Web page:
McMurran: Not at all. And I can answer that very … We had every race, creed in this show at one point in time. Homosexual, not homosexual. One thing we believe – we’re in a PC world now. And that there’s nothing more cathartic than being able to go in and laugh at things you’re not supposed to laugh at. I think that actually is, and this is one time I’ll actually get serious about this, is I think that’s such a release. To be able to go in, you know: “You can’t say that, you can’t do that. Laughing at somebody that falls down is bad, especially if they’re old.” Well what if it does make you laugh? Are we supposed to repress that? I don’t believe we should.
Albers: There will be people who get touchy. There will be people who, when you go there, will get up and walk out of the theater. And, you know, okay, fine. … You can’t please all of the people all the time. You shouldn’t censor yourself for fear of offending.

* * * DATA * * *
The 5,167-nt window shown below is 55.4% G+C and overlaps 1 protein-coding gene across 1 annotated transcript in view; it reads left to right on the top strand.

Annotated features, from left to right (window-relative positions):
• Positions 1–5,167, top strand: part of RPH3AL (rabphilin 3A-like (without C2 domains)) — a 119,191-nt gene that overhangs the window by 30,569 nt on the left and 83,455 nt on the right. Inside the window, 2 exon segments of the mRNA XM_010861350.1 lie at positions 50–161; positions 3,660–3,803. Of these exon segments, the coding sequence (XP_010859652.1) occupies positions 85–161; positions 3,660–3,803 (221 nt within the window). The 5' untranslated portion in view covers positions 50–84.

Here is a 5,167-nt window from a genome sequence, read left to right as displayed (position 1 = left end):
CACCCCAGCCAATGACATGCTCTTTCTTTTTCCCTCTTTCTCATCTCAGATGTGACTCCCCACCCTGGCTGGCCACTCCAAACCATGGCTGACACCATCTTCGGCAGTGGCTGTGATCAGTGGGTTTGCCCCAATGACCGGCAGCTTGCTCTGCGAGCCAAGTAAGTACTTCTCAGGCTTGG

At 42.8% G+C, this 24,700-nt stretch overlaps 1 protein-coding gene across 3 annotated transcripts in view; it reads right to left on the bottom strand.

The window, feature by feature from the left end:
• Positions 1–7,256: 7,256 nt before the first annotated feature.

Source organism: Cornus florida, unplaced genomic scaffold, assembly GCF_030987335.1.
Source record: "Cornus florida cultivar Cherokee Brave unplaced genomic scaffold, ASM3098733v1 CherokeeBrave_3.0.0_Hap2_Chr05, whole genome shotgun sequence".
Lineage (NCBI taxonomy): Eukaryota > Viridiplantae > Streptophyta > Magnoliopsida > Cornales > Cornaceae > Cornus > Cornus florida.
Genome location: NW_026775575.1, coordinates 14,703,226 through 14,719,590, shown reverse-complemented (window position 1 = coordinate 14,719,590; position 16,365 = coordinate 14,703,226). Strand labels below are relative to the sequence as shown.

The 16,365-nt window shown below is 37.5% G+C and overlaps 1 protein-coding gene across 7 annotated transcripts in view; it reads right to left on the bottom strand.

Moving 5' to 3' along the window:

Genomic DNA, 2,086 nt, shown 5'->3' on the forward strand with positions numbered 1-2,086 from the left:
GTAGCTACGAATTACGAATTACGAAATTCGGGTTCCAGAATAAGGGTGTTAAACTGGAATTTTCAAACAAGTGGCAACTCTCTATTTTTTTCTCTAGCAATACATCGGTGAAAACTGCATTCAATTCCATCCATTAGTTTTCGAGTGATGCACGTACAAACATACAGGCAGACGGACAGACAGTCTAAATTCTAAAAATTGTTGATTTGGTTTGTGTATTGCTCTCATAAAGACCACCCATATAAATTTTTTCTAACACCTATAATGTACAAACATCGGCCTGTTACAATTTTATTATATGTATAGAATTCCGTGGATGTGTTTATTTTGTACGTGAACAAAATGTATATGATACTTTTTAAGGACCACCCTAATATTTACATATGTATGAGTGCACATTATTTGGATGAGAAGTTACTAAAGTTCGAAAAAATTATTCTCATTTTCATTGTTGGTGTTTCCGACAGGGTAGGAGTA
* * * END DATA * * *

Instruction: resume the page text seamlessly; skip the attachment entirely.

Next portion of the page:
Q: I guess that’s not what I’m saying. I mean, do you think about what you’re putting out when you’re writing it?
Q: I’m not saying that you’re misogynistic … When you talk about that material, I mean, that’s something people might think about.
McMurran: They do. I think it’s a great question if you want to know the truth. You’re hitting on something that’s much deeper than – Really, I actually love the question. There is a line, and when you find it, it’s very dangerous because you have to straddle it, and when you straddle it poorly audiences will tell you.
Albers: And you can do that but it is –
McMurran: You have to do that.
Albers: It is having the taste and the basic decency to not put your toe too far over the line. You’ve got to know where the danger zone is, and how to stay out of it. And you don’t always know that. …